* Active reminders: Culture is not a once-a-year, or once-a-month, event. It must be continuous and integrated into daily life.
At the entrance of many factories, for instance, you will see a sign, such as: “542 days since last industrial accident.” Do you want to be the person to reset that number to zero? But have you ever seen a sign at a data center or office that said: “5 minutes since last successful cyberattack”?
Probably not, but you should. Companies should regularly remind workers how many attempted cyberattacks their organization had today, and how many were successful, and if things are getting better or worse.
Along those lines, companies should implement phishing tests, whereby potentially dangerous emails are sent to employees to see who will fall for them, with feedback to the careless employees, and reminders that suspicious emails or events should be reported.
Simulations of cyberattacks, similar to fire drills, can significantly increase awareness and understanding of the complexities of an attack. Another active reminder is a note added to each email that someone receives that says, “This email has an attachment. Be sure you know who it is from before you open it. We don't want to aid a cyberattack.”
What's more, we need to make sure people understand that this isn't just about them. It's about everybody they work with. I recently observed a large poster on the scaffolding of a construction site near my office. It was of a worker holding a photo of his family. The caption was, “I know why safety is important.”
The point is: His family relies on him, and he owes it to his family to be safe at work. That was the same message that finally got through to smokers. And that's the same message that we need to get through to employees about cybersecurity dangers. Companies have to make it clear that clicking on just that one phishing email can open up the entire information system to the bad guys, shutting down many other systems, or worse, holding the systems for ransom.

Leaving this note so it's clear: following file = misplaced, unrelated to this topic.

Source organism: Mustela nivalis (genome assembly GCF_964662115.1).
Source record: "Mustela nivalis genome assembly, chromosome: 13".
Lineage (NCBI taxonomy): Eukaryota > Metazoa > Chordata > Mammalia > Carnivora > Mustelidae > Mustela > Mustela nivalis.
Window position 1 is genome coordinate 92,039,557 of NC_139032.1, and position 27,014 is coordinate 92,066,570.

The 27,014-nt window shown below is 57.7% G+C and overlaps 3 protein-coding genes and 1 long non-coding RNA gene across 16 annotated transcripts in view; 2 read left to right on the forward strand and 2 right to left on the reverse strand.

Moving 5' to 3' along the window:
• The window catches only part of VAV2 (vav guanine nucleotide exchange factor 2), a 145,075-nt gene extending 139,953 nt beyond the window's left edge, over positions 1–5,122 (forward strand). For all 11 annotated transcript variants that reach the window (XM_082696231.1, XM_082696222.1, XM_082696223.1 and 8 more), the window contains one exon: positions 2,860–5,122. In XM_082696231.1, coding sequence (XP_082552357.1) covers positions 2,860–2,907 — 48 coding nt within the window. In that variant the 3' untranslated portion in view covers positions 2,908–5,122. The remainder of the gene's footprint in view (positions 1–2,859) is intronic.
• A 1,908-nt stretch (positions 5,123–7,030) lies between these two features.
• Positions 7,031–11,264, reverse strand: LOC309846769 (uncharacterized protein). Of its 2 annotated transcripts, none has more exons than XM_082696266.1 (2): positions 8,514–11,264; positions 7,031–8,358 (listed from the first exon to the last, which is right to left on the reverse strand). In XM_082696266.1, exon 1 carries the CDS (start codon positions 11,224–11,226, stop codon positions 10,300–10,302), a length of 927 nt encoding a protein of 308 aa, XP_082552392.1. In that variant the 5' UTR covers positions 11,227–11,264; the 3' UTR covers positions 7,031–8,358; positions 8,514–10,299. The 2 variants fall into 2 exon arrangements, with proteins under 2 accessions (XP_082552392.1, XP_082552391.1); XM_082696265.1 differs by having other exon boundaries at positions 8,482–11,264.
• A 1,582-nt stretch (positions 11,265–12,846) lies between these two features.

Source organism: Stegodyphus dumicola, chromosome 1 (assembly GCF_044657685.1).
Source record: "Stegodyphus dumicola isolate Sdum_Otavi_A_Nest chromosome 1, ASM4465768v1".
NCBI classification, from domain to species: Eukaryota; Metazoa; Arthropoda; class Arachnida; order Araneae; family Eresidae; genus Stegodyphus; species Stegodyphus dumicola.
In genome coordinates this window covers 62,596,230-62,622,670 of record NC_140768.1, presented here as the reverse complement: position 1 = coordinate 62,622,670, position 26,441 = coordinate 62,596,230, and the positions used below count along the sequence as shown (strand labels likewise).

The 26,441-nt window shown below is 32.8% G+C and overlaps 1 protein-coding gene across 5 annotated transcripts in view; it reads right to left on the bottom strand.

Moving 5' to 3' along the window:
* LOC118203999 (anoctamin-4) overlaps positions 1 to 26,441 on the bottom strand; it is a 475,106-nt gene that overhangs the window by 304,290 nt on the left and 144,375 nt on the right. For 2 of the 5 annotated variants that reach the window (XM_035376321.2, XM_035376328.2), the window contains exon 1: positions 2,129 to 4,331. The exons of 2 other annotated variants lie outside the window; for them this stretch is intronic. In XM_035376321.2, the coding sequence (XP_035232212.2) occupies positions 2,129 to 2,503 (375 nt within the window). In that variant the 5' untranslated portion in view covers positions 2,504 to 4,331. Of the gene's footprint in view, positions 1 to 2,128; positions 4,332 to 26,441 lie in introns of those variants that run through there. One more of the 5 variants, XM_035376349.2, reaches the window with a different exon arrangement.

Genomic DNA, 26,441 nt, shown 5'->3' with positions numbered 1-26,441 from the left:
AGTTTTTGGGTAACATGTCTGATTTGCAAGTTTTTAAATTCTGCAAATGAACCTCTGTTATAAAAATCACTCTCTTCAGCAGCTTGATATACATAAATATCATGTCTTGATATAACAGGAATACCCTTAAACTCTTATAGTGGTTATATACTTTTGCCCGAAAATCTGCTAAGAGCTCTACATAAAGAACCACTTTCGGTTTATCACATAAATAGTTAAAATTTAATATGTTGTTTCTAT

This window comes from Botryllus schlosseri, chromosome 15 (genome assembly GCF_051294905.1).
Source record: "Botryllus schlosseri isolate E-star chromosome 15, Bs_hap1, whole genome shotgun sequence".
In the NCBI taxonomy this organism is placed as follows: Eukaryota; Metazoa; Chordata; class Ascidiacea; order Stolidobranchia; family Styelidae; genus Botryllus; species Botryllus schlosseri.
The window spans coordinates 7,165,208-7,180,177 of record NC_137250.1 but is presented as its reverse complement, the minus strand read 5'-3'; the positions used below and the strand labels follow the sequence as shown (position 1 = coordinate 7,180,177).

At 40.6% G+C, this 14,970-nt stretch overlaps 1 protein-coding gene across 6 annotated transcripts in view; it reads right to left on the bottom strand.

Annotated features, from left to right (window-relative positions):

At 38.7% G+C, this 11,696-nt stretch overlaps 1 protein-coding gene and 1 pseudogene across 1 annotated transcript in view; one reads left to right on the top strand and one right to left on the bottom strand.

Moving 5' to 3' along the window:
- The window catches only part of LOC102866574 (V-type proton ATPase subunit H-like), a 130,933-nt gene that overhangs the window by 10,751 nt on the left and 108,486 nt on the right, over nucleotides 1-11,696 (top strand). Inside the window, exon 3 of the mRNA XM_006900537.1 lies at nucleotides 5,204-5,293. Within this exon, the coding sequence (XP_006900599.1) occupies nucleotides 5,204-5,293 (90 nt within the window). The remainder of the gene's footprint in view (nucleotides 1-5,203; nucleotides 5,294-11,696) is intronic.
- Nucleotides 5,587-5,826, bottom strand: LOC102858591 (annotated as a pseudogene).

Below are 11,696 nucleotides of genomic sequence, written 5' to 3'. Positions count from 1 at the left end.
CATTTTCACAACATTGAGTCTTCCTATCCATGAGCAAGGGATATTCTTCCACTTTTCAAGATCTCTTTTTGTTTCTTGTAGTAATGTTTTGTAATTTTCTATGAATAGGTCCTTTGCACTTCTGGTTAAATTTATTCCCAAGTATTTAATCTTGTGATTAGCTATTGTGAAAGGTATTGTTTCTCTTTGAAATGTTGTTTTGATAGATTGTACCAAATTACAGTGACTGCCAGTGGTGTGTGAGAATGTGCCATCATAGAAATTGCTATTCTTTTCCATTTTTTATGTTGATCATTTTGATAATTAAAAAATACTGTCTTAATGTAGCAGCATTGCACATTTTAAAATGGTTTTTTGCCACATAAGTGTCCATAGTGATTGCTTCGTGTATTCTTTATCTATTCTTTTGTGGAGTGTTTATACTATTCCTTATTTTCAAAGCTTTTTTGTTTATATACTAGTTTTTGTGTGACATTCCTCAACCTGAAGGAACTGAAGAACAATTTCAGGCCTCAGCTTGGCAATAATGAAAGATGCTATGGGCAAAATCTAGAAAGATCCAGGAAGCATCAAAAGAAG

* Engaging and fun: This is where there are the most opportunities for both creativity and benefits. Most companies are effective at conducting market research to understand their customers and how to influence them. But they aren't nearly as diligent about understanding their employees.
Yet understanding what motivates their specific employees is key in finding the most effective cybersafety strategies. We have seen engaging and funny videos and songs that connect with employees, as well as badges for “responsible cyber-defenders.”
What may be hokey for one company can be highly effective in another one. In one organization, there is a “cybersecurity superhero” who travels around the company and personifies and promotes the organization's commitment to cybersecurity.
* It's a team effort: It is hard to change the culture of a single individual or have an immediate impact on an entire large organization. That's why the group—however defined— is so crucial.
Using the smoking example, having the spouse repeatedly say, “Please do not smoke, you are endangering me and the children,” provides significant impact. Similarly, having a colleague talk about how a careless employee is putting the rest of the group in danger of cyberattacks puts a lot of peer pressure on the employee to change his or her behavior. We have seen companies run periodic phishing tests where the results of the overall group, as well as individuals, are posted—with recognition rewards for the most cybersecure groups. Do you want to be the one who lowers the score for your group?
Another example is to have a “cybersecurity moment” at the beginning of each team meeting where the group briefly talks about a way to be secure or discusses a recent incident— anything to raise awareness and promote cybersecure behaviors. We have found it's also crucial that each team has a cybersecurity leader who brings and shares skills and ideas back to the rest of the team.
* Measurement and accountability: Best practices need to be built into the regular daily work processes, not just be afterthoughts. Success stories, such as those emerging from group activities, should be highlighted, publicized and encouraged.
As is often said, “if you cannot measure it, you cannot manage it.” There need to be ways to measure the organization's cybersafety level—and how it is changing over time. Cybersafety effectiveness needs to be a valued part of everyone's skill set and incorporated explicitly into performance and bonus reviews.
For instance, employees who repeatedly fail a phishing test can be disciplined or even terminated. Nothing changes behavior faster than rewards and consequences. In the end, it's crucial that support and enthusiasm for increasing cybersafety be visible at every level of the organization, from top executives and middle management to the individual. It needs to be integrated into how employees are trained, managed and rewarded. It needs to be a way of life.